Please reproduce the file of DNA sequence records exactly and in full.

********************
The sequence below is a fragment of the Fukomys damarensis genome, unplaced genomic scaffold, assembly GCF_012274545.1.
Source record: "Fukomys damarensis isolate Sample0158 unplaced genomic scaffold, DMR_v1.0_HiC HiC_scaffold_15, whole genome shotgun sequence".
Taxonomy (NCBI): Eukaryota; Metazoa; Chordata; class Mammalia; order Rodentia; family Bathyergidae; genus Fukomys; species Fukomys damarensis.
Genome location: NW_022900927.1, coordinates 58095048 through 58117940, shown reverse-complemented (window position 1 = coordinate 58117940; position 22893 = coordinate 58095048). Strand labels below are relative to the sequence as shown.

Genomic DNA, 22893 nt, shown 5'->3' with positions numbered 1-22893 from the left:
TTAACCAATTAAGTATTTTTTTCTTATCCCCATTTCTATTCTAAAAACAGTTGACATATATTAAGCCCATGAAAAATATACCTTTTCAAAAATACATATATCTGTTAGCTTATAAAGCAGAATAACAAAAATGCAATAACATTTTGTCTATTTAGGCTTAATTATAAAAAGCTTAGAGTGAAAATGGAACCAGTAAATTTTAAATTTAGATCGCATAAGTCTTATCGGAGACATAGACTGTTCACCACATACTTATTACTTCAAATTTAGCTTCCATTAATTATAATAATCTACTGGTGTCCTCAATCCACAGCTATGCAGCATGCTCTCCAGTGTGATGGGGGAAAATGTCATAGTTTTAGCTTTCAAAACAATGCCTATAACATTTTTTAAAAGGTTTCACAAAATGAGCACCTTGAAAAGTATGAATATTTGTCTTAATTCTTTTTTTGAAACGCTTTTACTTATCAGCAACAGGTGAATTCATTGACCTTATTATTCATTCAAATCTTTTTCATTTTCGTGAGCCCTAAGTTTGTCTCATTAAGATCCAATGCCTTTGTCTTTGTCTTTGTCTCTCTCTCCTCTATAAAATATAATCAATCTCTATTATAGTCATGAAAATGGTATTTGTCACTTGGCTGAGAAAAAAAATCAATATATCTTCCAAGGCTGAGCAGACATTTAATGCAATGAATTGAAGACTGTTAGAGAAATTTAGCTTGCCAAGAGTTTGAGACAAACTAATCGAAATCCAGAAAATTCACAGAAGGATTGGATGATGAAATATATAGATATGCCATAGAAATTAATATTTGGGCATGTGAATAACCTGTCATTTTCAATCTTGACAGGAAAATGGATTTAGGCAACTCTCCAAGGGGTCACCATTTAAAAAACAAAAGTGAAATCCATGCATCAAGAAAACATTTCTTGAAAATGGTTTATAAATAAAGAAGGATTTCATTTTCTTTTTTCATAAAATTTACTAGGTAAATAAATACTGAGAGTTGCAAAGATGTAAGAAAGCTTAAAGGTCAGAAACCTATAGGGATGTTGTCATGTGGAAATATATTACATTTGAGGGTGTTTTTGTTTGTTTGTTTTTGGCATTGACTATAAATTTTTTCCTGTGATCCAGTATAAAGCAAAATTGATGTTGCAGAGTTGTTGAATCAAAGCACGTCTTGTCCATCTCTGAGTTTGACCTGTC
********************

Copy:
The sequence below is a fragment of the Fukomys damarensis genome, unplaced genomic scaffold, assembly GCF_012274545.1.
Source record: "Fukomys damarensis isolate Sample0158 unplaced genomic scaffold, DMR_v1.0_HiC HiC_scaffold_15, whole genome shotgun sequence".
Taxonomy (NCBI): Eukaryota; Metazoa; Chordata; class Mammalia; order Rodentia; family Bathyergidae; genus Fukomys; species Fukomys damarensis.
Genome location: NW_022900927.1, coordinates 58095048 through 58117940, shown reverse-complemented (window position 1 = coordinate 58117940; position 22893 = coordinate 58095048). Strand labels below are relative to the sequence as shown.

Genomic DNA, 22893 nt, shown 5'->3' with positions numbered 1-22893 from the left:
TTAACCAATTAAGTATTTTTTTCTTATCCCCATTTCTATTCTAAAAACAGTTGACATATATTAAGCCCATGAAAAATATACCTTTTCAAAAATACATATATCTGTTAGCTTATAAAGCAGAATAACAAAAATGCAATAACATTTTGTCTATTTAGGCTTAATTATAAAAAGCTTAGAGTGAAAATGGAACCAGTAAATTTTAAATTTAGATCGCATAAGTCTTATCGGAGACATAGACTGTTCACCACATACTTATTACTTCAAATTTAGCTTCCATTAATTATAATAATCTACTGGTGTCCTCAATCCACAGCTATGCAGCATGCTCTCCAGTGTGATGGGGGAAAATGTCATAGTTTTAGCTTTCAAAACAATGCCTATAACATTTTTTAAAAGGTTTCACAAAATGAGCACCTTGAAAAGTATGAATATTTGTCTTAATTCTTTTTTTGAAACGCTTTTACTTATCAGCAACAGGTGAATTCATTGACCTTATTATTCATTCAAATCTTTTTCATTTTCGTGAGCCCTAAGTTTGTCTCATTAAGATCCAATGCCTTTGTCTTTGTCTTTGTCTCTCTCTCCTCTATAAAATATAATCAATCTCTATTATAGTCATGAAAATGGTATTTGTCACTTGGCTGAGAAAAAAAATCAATATATCTTCCAAGGCTGAGCAGACATTTAATGCAATGAATTGAAGACTGTTAGAGAAATTTAGCTTGCCAAGAGTTTGAGACAAACTAATCGAAATCCAGAAAATTCACAGAAGGATTGGATGATGAAATATATAGATATGCCATAGAAATTAATATTTGGGCATGTGAATAACCTGTCATTTTCAATCTTGACAGGAAAATGGATTTAGGCAACTCTCCAAGGGGTCACCATTTAAAAAACAAAAGTGAAATCCATGCATCAAGAAAACATTTCTTGAAAATGGTTTATAAATAAAGAAGGATTTCATTTTCTTTTTTCATAAAATTTACTAGGTAAATAAATACTGAGAGTTGCAAAGATGTAAGAAAGCTTAAAGGTCAGAAACCTATAGGGATGTTGTCATGTGGAAATATATTACATTTGAGGGTGTTTTTGTTTGTTTGTTTTTGGCATTGACTATAAATTTTTTCCTGTGATCCAGTATAAAGCAAAATTGATGTTGCAGAGTTGTTGAATCAAAGCACGTCTTGTCCATCTCTGAGTTTGACCTGTC